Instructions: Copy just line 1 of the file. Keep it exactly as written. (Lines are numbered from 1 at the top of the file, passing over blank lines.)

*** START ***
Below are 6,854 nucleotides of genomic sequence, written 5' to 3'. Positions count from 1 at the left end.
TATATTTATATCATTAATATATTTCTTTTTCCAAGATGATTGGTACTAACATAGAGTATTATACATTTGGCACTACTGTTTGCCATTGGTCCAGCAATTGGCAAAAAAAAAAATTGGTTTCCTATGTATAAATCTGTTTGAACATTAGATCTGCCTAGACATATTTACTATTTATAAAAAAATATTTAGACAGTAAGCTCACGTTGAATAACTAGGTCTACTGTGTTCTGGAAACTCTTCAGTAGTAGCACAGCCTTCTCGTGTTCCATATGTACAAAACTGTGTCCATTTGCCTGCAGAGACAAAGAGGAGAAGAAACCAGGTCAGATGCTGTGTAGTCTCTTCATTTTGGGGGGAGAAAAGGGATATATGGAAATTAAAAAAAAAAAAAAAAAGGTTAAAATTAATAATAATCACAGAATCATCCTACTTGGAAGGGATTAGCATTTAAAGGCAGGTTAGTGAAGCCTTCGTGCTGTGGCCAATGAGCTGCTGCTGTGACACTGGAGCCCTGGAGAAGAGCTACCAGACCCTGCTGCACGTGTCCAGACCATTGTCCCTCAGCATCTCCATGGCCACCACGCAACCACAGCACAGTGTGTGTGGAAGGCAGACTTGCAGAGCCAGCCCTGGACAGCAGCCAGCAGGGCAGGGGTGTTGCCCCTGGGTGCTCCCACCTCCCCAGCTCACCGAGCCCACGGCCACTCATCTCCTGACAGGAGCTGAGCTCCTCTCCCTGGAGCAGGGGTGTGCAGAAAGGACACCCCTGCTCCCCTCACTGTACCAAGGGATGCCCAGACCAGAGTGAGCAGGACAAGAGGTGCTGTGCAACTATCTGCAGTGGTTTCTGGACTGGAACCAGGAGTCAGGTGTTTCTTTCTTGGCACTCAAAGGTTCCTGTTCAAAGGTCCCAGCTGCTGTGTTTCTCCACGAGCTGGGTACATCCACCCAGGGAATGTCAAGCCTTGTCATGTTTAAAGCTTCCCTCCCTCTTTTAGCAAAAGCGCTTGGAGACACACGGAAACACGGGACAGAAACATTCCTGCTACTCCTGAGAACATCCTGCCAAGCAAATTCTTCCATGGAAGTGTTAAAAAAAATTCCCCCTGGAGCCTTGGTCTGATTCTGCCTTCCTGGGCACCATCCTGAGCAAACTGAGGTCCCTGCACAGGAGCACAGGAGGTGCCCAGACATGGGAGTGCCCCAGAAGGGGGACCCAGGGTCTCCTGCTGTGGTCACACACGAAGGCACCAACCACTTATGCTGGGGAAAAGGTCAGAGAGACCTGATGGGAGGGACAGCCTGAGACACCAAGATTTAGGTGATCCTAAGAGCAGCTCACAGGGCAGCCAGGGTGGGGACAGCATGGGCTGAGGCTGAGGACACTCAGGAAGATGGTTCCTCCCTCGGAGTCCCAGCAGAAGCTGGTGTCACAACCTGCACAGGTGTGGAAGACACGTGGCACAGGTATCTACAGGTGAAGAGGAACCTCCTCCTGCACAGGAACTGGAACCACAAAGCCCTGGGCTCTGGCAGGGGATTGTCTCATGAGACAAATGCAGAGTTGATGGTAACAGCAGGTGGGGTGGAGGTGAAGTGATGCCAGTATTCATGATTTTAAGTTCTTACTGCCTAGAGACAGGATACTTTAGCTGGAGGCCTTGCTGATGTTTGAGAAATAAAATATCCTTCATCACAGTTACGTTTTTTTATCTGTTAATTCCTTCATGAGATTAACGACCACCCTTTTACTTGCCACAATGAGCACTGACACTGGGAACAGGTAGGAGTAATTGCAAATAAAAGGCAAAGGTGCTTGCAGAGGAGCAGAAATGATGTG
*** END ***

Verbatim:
Below are 6,854 nucleotides of genomic sequence, written 5' to 3'. Positions count from 1 at the left end.